Christine Schramm,1 Deborah M. Fine,2 Michelle A. Edwards,1 Maike Krenz1
1Department of Medical Pharmacology & Physiology / Dalton Cardiovascular Research Center and 2Department of Veterinary Medicine and Surgery, University of Missouri-Columbia
Rationale: The identification of mutations in PTPN11 (encoding the protein tyrosine phosphatase Shp2) in families with congenital heart disease has facilitated mechanistic studies of various cardiovascular defects. However, the roles of normal and mutant Shp2 in the developing heart are still poorly understood. We focused our studies on the Q510E mutation in Shp2, which is associated with a particularly severe form of hypertrophic cardiomyopathy in patients. It is still under debate whether patients with this particular mutation rather fall into the Noonan Syndrome or into the LEOPARD Syndrome category since clinical differentiation between these syndromes can be very challenging, in particular in infants. To unravel the underlying disease mechanism of this aggressive mutation, we tested the biochemical characteristics of the Q510E-Shp2 protein and investigated the downstream signaling events triggered by this mutation in a mouse model.
Results: Using purified mouse Q510E-Shp2 protein for biochemical assays, we found that the Q510E mutation nearly completely abolished phosphatase activity of the Shp2 protein. In cultured rat cardiomyocytes expressing both Q510E-Shp2 and normal Shp2, Q510E-Shp2 downregulated signaling through the ERK/MAPK pathway in response to growth factor stimulation. This indicates that Q510E acts as a dominant-negative loss-of-function mutation, thus closely resembling other loss-of-function mutations found in LEOPARD Syndrome families.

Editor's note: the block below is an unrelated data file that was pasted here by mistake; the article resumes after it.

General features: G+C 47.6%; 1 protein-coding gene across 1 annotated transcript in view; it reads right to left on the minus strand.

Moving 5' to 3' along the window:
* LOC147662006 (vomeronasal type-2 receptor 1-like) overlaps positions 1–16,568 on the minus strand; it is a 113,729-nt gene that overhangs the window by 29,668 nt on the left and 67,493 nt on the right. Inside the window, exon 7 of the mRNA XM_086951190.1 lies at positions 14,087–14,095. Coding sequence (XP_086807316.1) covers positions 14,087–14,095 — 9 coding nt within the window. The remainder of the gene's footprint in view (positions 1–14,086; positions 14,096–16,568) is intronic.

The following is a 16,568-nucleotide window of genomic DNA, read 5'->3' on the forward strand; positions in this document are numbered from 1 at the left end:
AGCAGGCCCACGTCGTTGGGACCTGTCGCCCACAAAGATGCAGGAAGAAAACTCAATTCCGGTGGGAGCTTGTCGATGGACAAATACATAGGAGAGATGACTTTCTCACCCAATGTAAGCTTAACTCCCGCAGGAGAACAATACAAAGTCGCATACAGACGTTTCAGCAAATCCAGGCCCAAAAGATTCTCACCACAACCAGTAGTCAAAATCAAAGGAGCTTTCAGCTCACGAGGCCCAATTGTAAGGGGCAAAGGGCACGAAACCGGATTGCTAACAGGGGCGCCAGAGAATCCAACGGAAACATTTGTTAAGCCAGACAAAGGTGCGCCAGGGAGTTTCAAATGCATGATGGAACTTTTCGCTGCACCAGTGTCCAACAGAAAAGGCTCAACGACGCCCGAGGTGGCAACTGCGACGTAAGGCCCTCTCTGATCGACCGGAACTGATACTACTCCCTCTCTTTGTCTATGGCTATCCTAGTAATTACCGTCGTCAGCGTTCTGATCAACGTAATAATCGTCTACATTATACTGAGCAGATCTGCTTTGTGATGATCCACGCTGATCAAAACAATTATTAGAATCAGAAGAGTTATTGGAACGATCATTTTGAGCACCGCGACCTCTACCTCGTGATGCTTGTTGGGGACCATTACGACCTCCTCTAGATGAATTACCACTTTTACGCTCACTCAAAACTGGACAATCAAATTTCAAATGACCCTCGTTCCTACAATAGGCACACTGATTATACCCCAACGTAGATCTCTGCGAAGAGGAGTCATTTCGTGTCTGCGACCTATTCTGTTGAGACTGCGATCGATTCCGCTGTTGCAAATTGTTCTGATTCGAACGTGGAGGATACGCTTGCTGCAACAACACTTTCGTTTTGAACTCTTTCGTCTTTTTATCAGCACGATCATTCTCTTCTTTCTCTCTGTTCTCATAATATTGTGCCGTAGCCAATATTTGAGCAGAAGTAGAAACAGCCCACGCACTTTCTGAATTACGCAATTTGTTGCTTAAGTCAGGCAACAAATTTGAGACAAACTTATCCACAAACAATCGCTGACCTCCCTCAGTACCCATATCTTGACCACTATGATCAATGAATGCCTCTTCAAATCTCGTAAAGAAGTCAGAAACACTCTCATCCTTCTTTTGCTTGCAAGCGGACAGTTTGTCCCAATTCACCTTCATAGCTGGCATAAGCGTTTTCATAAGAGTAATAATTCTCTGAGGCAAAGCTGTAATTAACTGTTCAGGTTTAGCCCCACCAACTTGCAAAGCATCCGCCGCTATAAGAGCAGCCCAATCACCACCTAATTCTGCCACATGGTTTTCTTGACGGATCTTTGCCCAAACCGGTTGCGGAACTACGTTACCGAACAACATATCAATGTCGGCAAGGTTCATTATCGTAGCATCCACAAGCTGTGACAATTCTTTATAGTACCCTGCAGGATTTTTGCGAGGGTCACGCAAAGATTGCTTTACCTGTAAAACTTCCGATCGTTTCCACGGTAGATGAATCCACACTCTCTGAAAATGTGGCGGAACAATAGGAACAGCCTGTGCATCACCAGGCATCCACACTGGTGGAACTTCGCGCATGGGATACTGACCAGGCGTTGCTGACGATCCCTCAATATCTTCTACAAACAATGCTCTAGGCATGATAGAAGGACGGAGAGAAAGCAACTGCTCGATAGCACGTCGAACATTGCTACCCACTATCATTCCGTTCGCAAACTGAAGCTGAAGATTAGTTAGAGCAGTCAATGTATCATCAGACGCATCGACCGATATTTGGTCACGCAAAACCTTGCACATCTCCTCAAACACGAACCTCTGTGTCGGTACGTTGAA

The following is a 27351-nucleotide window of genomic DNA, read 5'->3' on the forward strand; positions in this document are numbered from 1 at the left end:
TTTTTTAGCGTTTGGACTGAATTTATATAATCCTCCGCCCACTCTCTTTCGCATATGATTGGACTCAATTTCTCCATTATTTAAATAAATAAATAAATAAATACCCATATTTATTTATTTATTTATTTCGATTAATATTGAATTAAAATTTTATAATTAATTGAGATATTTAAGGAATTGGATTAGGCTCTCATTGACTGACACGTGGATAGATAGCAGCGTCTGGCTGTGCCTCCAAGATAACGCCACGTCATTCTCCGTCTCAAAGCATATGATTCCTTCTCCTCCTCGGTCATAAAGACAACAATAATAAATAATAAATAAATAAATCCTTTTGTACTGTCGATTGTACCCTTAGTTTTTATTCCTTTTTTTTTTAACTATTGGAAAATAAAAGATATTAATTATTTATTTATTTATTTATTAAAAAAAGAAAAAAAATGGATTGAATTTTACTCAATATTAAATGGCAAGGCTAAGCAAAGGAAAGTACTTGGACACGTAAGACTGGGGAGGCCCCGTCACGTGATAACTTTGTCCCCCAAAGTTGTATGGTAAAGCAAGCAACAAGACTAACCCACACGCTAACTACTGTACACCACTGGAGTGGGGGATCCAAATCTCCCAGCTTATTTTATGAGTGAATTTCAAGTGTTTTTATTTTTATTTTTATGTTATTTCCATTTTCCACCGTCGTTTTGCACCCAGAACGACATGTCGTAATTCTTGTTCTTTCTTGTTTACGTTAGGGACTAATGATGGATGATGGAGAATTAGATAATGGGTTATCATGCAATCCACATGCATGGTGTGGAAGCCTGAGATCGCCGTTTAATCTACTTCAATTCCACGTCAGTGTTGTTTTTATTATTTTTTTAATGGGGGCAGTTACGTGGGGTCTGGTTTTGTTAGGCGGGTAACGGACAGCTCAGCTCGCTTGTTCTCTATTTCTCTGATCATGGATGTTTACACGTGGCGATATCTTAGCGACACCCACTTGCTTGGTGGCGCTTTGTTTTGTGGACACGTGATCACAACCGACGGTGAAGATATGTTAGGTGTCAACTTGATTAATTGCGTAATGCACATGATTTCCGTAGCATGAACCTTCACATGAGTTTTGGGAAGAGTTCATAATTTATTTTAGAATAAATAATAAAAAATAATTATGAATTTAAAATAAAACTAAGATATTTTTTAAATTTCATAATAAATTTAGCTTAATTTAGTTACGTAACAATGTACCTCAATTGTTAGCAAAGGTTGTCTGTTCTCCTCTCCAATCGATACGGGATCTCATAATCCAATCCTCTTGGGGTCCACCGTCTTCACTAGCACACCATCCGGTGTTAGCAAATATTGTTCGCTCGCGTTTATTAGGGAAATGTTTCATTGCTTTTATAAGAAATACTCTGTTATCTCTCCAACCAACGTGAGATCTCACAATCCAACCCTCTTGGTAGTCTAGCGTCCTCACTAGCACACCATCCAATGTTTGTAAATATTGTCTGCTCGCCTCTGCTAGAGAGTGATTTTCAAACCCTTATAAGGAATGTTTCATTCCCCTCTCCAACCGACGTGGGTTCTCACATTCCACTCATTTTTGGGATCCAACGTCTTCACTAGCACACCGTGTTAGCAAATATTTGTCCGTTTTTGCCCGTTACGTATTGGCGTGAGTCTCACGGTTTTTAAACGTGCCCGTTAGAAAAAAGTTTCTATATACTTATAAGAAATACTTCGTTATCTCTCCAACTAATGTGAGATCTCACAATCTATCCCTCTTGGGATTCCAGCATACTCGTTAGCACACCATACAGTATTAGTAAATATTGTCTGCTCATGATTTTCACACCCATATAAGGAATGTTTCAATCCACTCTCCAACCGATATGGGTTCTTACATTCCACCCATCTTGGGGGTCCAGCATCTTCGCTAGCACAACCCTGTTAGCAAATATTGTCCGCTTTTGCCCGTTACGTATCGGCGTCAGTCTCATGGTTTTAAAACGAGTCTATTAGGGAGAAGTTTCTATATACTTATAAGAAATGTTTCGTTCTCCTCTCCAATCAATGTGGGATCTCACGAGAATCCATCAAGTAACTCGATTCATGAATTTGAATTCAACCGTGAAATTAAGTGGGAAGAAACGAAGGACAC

To test the effects of Q510E-Shp2 on the whole organ level, we generated transgenic mice with cardiomyocyte-specific expression of this mutation starting either before or after birth. Mice with Q510E-Shp2 expression starting before birth developed early-onset hypertrophic cardiomyopathy. In neonatal mice, we found increased cardiomyocyte sizes, heart-to-body weight ratios, septum thickness, and cardiomyocyte disarray. In young adult mice, this was also accompanied by cardiac fibrosis. Echocardiographically, these hearts showed reduced contractile function and increased wall thicknesses, thus closely resembling the human disease characteristics associated with this mutation. In tissue samples taken from Q510E-Shp2-expressing heart muscle, signaling through the pro-hypertrophic Akt/mTOR pathway was significantly increased. Importantly, inhibition of this pathway with the mTOR inhibitor rapamycin rescued the Q510E-Shp2-induced hypertrophy. In contrast, in a second mouse model in which expression of Q510E-Shp2 started after birth, mice did not develop hypertrophic cardiomyopathy.
Conclusions: 1. The Q510E-Shp2 mutation displays similar biochemical characteristics and induces hypertrophic cardiomyopathy through the Akt/mTOR pathway as recently found with other loss-of-function mutations in Shp2 associated with LEOPARD Syndrome. Therefore, our data support the classification of Q510E-Shp2 as a LEOPARD Syndrome mutation. 2. Cardiomyocyte-specific expression of Q510E-Shp2 is sufficient to induce hypertrophic cardiomyopathy in mice, indicating that the cardiomyocytes themselves are responsible for driving the phenotype. However, a supporting role for cardiac fibroblasts in the disease process can not be excluded at this time. 3. The time window of Q510E-Shp2 expression is critical for triggering disease. Only expression of Q510E-Shp2 during heart development, but not starting after birth, induces hypertrophic cardiomyopathy in mice. 4. However, rapamycin treatment started after birth can still reverse the phenotype, which may have important therapeutic implications for patients carrying the Q510E-Shp2 mutation.